Example of balanced and reflective news coverage

So, in Sweden we currently have another case of a person being brought to court for criminal negligence in his work. It is a nurse at the Swedish alarm call-centre who is accused for not having sent an ambulance  to a young man who said he could not breathe. The nurse answering the call saw all the signs of a panic attack and not the signs of a the really unusual spontaneously (without outer violence) broken spleen. The man eventually died.

Now, I am not an expert in this case, but I have followed the news reports. Most of them report how a nurse neglected all "the obvious signs" and the prosecutor also brought the nurse to court for manslaughter. The district court freed the nurse of the charges based on the reasoning that even though he should have sent an ambulance he did not cause the death of the young man, because the ambulance would not have made it in time and the outcome would not have been any different. The young man's mom has been active in discussing the case in media, and she has been upset, advocating for the need of assigning blame in the wake of harm.

The prosecutor has now appealed against the first verdict claiming that there is no excuse for not sending an ambulance when there are obvious signs of the need for it.

What the prosecutor misses here is the same as I usually react to. IF the signs were obvious the nurse would not have acted in this way. With hindsight it becomes so easy. To put yourself in the shoes of the people closest to the situation at the time is much harder. We need to have the focus that what people do make sense to them at the time, given their knowledge, history, experiences, working conditions, and always present goal-conflicts (conflicts that becomes so erased in the coverage of serious events). The nurse's assessment made sense at the time. He did not go to work to do a bad job. That is my starting point. That is also the starting point with prerequisites for fruitful organizational learning. Blaming "the bad apple" - the exception, the reckless component who broke the reliability of the whole, serves some aims (like redress of the grieving mom or a sense of control), but it effectively counteracts other aims (like organizational learning and long-term quality improvements). It guarantees a quiet and suspicious system. If you would like this reasoning outlined in Swedish please see my other posts on this theme.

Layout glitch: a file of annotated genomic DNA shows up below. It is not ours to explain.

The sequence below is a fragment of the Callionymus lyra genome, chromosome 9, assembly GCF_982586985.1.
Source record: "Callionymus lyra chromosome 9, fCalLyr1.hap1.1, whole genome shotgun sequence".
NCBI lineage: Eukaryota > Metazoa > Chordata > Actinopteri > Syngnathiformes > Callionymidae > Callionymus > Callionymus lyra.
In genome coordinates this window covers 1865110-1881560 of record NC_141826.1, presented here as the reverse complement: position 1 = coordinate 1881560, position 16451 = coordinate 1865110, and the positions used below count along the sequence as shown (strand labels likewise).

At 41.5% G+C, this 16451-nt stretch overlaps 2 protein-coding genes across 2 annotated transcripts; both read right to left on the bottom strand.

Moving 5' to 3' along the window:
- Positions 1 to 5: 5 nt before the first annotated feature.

As usual there have been few attempts to understand the reality of being an emergency call-centre nurse. Very few. And the result is that there are many questions left unanswered. Why did it make sense to the nurse not to send an ambulance? How many ambulances are available? How often are they sent to cases were they were not needed? How many calls are received from people with panic attacks? How flexible are the rules and procedures that the call nurses need to stick to? How has the call centers changed over the last couple of years?

But there are exceptions in the coverage. Hanne Kjöller, leader-writer at the Swedish news paper DN wrote this reflective article.  The topic is Correct according to the procedure can also turn out wrong and she sets the stage really nicely: "Law is governed by paragraphs, while care often is a question of adjustment and judgment. In court the lack of understanding for the two systems becomes obvious". She goes on with trying to understand normal work at an emergency call-centre, the goal conflicts inherent in the work, the index (procedure) governing how work is performed and how media has covered the case. I encourage everyone understanding Swedish to read the article. Also Hanne's wrap-up is really nice and reflective:

"Everyone claiming that the nurse should be convicted for manslaughter by negligence should explain how we in the future should be able to recruit people to the important task at the emergency call-centre, if it is so that they after four years of education, 30 years of experience, working in turns, low salary and great responsibility, run the risk of ending up in prison for an erroneous judgement".

Thank you Hanne for brining in some reflections and nuances to the debate.


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